God Exists — We Know This For a Fact
The Catholic Church teaches that the existence of God can be known — not just believed or held as an opinion.
Perhaps the most important question in the world is whether or not God exists. But most people, raised and trained well in the intellectual (or anti-intellectual) environment of our culture, when faced with this question, will respond, “Isn’t that just a matter of opinion?” No, it is not.
One of the common but detrimental ideas indoctrinated into us is the false dichotomy between fact and opinion, as I have written about elsewhere. The real dichotomies are between fact versus fiction (i.e. true versus false) and opinion versus knowledge. Opinion is just a low form of knowledge — an idea that someone thinks is true but cannot defend as knowledge. If someone can defend an idea from reason, experience or reliable authority, or any combination of those, then they can say that they know something is true.
The danger of the fact vs. opinion dichotomy is that whole classes of ideas are relegated to the garbage can of opinion — ideas that apparently are neither true nor false and which you can choose to believe or not. Minds deformed by this diseased way of thinking are quick to class anything other than science or math as “mere opinion,” which you are free to believe or not, but which have no bearing on reality. This is why statements about morality and religion are so often met with the reply, “Doesn’t that just depend on what you believe?”
No. Reality does not conform itself to our thoughts, and there are not separate realities for separate people. Jesus Christ really rose from the dead or he didn’t. Murder really is morally wrong or it is not. God either exists or he does not. Fact or fiction.
Knowing any of those statements to be true or false is the real question. Indeed, there are many truths that we cannot know because of the difficulty of the material or simple lack of time to investigate. Thankfully, Jesus entrusted the Church with the task of authoritative teaching, so each person does not have to be a scholar to produce his own understanding of religious truths — the most important questions that prod the heart and mind of mankind.
When it comes to the question about whether or not God exists, the biggest question that makes the biggest difference to our lives and outlooks on the world, the Church presents us with the truth that God exists. Yet, the Church also teaches that the knowledge of God’s existence can be reached without the aid of divine revelation (CCC 31-36). So, even if a man had never heard of any religion, he should be able to know that God exists.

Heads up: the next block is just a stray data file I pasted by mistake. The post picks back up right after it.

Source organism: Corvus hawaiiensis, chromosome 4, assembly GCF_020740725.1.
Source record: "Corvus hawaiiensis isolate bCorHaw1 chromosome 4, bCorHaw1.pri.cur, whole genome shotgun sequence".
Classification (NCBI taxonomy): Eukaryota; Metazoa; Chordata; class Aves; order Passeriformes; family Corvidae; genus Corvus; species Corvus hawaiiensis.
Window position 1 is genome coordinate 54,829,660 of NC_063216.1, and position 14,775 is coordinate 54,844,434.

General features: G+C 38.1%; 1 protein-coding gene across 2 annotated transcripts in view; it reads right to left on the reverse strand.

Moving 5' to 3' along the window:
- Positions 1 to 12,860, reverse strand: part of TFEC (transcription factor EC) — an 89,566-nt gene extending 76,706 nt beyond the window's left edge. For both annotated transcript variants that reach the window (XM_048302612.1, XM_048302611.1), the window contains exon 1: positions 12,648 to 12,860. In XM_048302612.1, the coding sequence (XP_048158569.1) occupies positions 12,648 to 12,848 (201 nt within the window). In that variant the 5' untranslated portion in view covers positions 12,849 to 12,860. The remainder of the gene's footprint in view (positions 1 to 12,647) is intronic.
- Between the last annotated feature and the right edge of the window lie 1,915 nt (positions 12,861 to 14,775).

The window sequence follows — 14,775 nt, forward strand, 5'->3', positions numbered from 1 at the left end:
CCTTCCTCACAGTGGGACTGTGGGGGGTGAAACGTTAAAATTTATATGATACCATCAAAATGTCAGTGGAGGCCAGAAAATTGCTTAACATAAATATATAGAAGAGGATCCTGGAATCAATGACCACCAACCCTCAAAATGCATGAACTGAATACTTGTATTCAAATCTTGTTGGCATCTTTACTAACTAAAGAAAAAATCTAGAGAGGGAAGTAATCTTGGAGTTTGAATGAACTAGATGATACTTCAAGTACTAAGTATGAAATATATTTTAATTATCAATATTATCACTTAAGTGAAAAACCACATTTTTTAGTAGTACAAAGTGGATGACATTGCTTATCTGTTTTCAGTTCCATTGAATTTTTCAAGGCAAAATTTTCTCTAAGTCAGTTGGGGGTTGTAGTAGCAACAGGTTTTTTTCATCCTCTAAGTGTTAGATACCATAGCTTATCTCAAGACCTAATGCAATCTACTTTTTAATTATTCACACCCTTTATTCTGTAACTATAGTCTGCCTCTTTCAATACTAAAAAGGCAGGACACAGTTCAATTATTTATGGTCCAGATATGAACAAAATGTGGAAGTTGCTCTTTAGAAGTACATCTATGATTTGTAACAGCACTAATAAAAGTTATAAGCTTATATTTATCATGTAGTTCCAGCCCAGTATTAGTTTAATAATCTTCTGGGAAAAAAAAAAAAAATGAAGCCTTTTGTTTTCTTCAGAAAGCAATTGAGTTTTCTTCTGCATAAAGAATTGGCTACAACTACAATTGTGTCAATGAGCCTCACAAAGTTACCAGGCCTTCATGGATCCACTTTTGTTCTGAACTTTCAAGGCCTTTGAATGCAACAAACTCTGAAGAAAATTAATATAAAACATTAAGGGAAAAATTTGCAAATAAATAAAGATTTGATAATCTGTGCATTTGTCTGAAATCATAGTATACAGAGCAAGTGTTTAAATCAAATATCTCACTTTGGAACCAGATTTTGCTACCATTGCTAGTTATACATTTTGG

It is to be emphasized that the Church is not teaching here that we can merely believe or have the opinion that God exists, or that we have to have blind faith that God exists, but that we can know it.
So, how is it possible to know? Because there are good arguments and even proofs for the existence of God. If someone knows why they know something, if they can defend their belief, then they can be said to know that thing. That idea, for them, is knowledge.
The arguments for God’s existence begin with direct and common experience. Philosophers throughout history, including some who were not religious (e.g. Plato, Aristotle, Plotinus), have laid out, expounded on and defended these arguments.
Some atheists have complained that if God wanted his existence to be known, he should have made it obvious. The testimony of the vast majority of cultures and thinkers throughout history demonstrates that he has made it obvious.
If you are wondering where you can find these arguments, three books come immediately to mind:
- Five Proofs of the Existence of God, by Edward Feser.
- Does God Exist?, by Matt Fradd and Robert Delfino.
- Handbook of Christian Apologetics, by Ronald Tacelli and Peter Kreeft.
All three books present multiple arguments for God’s existence as well as responses to common objections to the existence of God and those arguments. The Handbook of Christian Apologetics presents 20 arguments for God’s existence. The other two books each present five arguments and go into much greater depth and philosophical sophistication.
The alternatives to knowledge by argument are knowledge by reliable authority and by experience. Jesus Christ proved by his life, death and resurrection that he was God, and if we know that, then we can trust his authority. Also, you don’t have to defend your knowledge of what you yourself have experienced. When it comes to knowing God, that is the ultimate goal. It may not be something that can be logically convincing to others, but the testimony of our lives can, God willing, be evidence.